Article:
In mid-January, baseball writers submitted their ballots to decide which eligible players would gain entrance into the Baseball Hall of Fame. Like those of the past few years, this vote did not come without controversy. Many of the game’s most dominate players like Barry Bonds and Roger Clemens, along with several others, were once again denied baseball’s highest honor due to their association with performance enhancing drugs. As a result of the immense controversy surrounding PED’s, many voters and fans alike believe that usage should be a disqualifying factor for entrance to Cooperstown. Though these players did break the rules, disallowing them from the Hall of Fame is not only the wrong solution, but also unjustifiable.
Those who believe PED’s should prevent players from being let in to Cooperstown often site the inflated stats of many during what is known as the ‘steroid era.’ Despite common sentiments, there is no way to prove that drugs were responsible or, if they were, to what extent. There was a variety of other issues that can offer plausible, alternative explanations for the inflated numbers, such as league expansion, as well as changes to ballparks, and ball composition.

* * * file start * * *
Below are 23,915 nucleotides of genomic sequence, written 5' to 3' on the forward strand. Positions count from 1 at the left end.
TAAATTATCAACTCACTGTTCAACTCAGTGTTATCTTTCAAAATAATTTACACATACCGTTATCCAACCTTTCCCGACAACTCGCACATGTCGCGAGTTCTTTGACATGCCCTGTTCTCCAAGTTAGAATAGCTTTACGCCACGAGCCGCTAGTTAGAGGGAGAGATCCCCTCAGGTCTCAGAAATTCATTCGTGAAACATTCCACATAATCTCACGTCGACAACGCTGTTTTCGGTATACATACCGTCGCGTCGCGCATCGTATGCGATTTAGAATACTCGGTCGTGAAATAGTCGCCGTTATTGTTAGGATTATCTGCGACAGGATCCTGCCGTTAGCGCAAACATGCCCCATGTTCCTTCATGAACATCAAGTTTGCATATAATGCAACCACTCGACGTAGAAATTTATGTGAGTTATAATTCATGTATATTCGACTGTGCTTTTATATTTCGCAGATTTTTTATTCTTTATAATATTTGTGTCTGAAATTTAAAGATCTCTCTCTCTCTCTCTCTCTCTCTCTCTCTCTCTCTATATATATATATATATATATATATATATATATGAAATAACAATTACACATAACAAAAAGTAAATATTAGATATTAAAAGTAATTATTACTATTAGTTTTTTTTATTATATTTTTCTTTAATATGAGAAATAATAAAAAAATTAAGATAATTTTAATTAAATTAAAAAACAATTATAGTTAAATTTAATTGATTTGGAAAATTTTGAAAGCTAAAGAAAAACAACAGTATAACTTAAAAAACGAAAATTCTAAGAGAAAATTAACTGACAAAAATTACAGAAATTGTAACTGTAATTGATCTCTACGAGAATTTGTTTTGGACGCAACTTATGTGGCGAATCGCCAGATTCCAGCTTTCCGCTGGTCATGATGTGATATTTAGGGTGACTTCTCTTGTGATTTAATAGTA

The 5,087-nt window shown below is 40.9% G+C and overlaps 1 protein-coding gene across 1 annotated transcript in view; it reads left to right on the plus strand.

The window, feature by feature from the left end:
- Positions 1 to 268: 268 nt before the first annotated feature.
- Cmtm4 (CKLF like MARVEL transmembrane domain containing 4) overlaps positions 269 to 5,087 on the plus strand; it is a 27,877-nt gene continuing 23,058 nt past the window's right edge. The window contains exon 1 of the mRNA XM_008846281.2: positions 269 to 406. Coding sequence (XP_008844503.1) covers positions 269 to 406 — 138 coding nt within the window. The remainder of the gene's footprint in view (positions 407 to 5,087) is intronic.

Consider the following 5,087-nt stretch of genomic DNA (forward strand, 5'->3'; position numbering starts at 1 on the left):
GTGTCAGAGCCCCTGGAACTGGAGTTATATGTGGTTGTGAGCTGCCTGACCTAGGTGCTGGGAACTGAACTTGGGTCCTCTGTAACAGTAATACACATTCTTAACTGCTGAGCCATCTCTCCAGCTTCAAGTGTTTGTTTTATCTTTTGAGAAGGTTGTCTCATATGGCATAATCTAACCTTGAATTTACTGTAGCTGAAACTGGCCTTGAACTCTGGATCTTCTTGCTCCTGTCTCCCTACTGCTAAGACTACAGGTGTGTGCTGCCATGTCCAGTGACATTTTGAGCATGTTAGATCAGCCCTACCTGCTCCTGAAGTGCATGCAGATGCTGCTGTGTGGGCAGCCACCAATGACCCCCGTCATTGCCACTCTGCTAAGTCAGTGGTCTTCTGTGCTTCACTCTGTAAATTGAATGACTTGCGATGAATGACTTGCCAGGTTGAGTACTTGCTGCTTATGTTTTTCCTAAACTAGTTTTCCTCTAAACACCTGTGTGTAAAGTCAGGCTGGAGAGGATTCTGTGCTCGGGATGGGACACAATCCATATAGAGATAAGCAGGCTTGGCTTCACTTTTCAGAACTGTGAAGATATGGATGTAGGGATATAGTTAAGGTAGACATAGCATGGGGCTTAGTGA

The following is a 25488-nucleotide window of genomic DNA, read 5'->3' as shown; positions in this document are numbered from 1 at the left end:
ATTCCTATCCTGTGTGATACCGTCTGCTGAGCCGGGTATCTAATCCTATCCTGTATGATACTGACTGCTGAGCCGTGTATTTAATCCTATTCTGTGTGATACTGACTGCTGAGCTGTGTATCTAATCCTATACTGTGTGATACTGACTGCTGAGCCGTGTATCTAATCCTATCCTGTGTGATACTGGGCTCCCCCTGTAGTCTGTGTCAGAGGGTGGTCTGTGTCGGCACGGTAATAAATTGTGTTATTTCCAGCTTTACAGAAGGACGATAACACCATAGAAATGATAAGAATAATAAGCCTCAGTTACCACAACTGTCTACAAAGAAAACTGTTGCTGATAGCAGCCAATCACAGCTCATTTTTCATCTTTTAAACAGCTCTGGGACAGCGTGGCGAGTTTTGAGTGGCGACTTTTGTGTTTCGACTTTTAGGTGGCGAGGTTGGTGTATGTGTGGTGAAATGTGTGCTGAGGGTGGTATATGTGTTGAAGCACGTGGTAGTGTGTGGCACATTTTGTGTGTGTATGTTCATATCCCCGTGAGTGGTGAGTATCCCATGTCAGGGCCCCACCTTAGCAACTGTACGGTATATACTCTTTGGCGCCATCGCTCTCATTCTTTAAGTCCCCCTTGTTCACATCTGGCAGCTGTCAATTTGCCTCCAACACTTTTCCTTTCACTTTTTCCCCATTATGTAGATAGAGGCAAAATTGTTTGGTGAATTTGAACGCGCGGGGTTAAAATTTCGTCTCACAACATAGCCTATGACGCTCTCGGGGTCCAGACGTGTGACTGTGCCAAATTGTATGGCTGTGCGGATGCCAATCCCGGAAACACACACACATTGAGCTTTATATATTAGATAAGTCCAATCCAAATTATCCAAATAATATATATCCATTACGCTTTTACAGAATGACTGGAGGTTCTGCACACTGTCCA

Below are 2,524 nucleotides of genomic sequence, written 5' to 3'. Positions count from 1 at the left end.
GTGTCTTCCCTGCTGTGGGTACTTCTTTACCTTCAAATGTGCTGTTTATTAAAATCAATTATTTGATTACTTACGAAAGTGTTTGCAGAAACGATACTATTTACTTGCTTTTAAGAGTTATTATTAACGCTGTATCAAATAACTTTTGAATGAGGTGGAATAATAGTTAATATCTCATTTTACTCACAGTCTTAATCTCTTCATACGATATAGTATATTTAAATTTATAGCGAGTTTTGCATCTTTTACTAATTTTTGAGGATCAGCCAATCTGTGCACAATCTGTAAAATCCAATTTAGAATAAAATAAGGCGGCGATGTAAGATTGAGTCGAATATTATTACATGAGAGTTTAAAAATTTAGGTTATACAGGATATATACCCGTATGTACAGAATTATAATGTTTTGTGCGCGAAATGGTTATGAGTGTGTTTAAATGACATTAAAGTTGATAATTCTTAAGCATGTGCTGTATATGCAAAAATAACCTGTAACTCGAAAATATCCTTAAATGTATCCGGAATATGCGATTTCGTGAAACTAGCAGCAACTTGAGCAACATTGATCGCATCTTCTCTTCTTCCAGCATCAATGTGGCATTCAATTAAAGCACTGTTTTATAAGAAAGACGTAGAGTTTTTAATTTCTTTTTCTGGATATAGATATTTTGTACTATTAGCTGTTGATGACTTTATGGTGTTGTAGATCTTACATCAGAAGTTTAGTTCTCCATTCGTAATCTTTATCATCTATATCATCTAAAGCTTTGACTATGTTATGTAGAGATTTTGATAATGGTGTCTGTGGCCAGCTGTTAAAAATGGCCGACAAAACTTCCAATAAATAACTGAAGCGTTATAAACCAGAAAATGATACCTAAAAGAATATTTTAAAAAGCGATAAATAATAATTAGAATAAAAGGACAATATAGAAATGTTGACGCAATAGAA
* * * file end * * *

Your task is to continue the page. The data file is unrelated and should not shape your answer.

There seems to be a relationship between the arrival of expansion teams and the home run rate in Major League Baseball. Home run rates have increased nearly every year since expansion, and overall, there has been close to a 16% increase in home runs from each previous season, according to Baseball Prospectus.
Along with expansion, ballparks may play a part in explaining rising power numbers that are typically associated with performance enhancing drugs. Home run rates seemed to spike during the 1990’s, when many ballparks were being built and/or renovated. Different dimensions, altitudes, structural features and geographical locations could have played a role in the monster power numbers that we saw from players during this time period.